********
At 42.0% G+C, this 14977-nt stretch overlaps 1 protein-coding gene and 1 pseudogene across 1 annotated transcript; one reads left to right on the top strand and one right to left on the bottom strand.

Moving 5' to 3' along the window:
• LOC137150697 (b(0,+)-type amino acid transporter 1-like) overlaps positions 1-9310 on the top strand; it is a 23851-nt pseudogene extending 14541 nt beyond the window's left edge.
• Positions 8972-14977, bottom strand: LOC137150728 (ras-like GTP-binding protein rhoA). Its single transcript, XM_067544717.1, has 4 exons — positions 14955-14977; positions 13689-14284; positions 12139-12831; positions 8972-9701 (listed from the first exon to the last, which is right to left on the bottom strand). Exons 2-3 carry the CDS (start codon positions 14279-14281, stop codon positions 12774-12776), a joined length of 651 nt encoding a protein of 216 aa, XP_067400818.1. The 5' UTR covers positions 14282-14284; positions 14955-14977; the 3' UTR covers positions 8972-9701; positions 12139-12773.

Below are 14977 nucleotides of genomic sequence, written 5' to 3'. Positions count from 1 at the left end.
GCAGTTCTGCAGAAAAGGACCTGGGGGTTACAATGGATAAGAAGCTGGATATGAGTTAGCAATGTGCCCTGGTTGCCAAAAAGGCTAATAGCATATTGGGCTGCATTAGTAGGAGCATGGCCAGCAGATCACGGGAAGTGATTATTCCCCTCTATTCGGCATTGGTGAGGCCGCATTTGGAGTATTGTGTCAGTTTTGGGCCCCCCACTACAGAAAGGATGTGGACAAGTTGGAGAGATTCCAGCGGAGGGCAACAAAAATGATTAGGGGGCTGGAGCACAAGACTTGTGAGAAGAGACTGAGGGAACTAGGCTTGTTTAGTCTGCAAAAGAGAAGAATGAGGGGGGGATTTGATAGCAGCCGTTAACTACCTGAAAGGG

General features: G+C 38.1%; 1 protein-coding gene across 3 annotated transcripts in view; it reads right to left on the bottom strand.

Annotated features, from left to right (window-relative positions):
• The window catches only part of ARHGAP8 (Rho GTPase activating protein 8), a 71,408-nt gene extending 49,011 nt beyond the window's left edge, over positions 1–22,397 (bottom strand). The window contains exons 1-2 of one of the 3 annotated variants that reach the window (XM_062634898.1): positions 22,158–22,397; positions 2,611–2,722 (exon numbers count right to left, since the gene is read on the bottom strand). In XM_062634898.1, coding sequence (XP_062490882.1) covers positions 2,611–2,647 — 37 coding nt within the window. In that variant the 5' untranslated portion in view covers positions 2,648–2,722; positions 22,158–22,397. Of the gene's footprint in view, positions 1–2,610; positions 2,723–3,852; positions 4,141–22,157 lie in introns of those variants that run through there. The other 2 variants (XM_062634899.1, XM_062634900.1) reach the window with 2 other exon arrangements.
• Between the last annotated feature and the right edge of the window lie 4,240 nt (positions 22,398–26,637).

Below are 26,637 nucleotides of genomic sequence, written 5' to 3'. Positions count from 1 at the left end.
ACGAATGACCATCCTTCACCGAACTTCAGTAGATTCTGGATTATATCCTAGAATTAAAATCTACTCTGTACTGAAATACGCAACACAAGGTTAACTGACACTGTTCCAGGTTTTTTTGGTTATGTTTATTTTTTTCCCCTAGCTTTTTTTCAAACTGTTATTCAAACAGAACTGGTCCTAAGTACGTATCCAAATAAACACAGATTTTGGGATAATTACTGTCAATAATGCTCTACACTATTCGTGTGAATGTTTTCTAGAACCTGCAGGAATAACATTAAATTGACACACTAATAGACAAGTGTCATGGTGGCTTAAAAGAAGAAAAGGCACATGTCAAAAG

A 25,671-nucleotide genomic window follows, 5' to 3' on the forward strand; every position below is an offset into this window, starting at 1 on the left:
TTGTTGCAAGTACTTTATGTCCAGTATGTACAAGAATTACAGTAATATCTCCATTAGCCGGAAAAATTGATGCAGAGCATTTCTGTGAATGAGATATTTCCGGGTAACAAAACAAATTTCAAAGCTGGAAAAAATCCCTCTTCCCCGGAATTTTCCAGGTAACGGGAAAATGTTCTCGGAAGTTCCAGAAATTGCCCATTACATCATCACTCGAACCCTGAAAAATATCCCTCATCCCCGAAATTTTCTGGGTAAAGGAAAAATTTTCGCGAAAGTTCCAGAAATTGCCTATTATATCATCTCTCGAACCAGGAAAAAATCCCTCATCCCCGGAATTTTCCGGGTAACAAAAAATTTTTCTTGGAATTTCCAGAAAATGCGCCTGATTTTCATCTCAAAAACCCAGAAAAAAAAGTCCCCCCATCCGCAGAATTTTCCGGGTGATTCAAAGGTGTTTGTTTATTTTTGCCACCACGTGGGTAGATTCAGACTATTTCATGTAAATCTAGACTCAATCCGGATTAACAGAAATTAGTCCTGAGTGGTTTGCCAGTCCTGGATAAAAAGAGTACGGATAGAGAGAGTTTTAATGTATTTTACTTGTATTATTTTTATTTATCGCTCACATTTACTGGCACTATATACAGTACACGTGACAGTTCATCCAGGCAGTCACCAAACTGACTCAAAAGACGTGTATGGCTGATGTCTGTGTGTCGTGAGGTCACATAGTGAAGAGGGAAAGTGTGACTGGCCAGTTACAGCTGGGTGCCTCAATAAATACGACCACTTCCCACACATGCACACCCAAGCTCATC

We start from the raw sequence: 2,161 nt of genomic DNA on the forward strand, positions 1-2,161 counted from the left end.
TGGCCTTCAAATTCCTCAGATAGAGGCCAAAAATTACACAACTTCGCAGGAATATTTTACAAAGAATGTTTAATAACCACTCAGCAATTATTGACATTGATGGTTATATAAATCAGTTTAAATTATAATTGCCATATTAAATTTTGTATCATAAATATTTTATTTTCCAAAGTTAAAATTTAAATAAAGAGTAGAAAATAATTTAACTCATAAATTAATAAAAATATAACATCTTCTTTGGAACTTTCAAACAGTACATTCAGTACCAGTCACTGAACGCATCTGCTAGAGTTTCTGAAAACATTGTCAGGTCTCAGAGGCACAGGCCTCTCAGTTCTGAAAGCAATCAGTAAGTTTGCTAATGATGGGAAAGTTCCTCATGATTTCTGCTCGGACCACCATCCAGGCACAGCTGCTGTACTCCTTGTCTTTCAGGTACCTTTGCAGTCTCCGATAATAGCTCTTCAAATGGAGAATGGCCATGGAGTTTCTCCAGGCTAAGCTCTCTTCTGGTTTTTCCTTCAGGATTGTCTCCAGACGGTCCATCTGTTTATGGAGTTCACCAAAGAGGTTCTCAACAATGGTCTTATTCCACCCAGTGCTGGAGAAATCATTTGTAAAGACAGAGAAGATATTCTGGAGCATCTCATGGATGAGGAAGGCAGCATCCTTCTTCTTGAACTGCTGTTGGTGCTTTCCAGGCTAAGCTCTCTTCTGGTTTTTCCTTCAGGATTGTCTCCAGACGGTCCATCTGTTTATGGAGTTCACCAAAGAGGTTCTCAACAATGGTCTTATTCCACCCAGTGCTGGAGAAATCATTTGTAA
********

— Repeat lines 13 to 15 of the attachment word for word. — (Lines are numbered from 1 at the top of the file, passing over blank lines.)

A 25,671-nucleotide genomic window follows, 5' to 3' on the forward strand; every position below is an offset into this window, starting at 1 on the left:
TTGTTGCAAGTACTTTATGTCCAGTATGTACAAGAATTACAGTAATATCTCCATTAGCCGGAAAAATTGATGCAGAGCATTTCTGTGAATGAGATATTTCCGGGTAACAAAACAAATTTCAAAGCTGGAAAAAATCCCTCTTCCCCGGAATTTTCCAGGTAACGGGAAAATGTTCTCGGAAGTTCCAGAAATTGCCCATTACATCATCACTCGAACCCTGAAAAATATCCCTCATCCCCGAAATTTTCTGGGTAAAGGAAAAATTTTCGCGAAAGTTCCAGAAATTGCCTATTATATCATCTCTCGAACCAGGAAAAAATCCCTCATCCCCGGAATTTTCCGGGTAACAAAAAATTTTTCTTGGAATTTCCAGAAAATGCGCCTGATTTTCATCTCAAAAACCCAGAAAAAAAAGTCCCCCCATCCGCAGAATTTTCCGGGTGATTCAAAGGTGTTTGTTTATTTTTGCCACCACGTGGGTAGATTCAGACTATTTCATGTAAATCTAGACTCAATCCGGATTAACAGAAATTAGTCCTGAGTGGTTTGCCAGTCCTGGATAAAAAGAGTACGGATAGAGAGAGTTTTAATGTATTTTACTTGTATTATTTTTATTTATCGCTCACATTTACTGGCACTATATACAGTACACGTGACAGTTCATCCAGGCAGTCACCAAACTGACTCAAAAGACGTGTATGGCTGATGTCTGTGTGTCGTGAGGTCACATAGTGAAGAGGGAAAGTGTGACTGGCCAGTTACAGCTGGGTGCCTCAATAAATACGACCACTTCCCACACATGCACACCCAAGCTCATC

We start from the raw sequence: 2,161 nt of genomic DNA on the forward strand, positions 1-2,161 counted from the left end.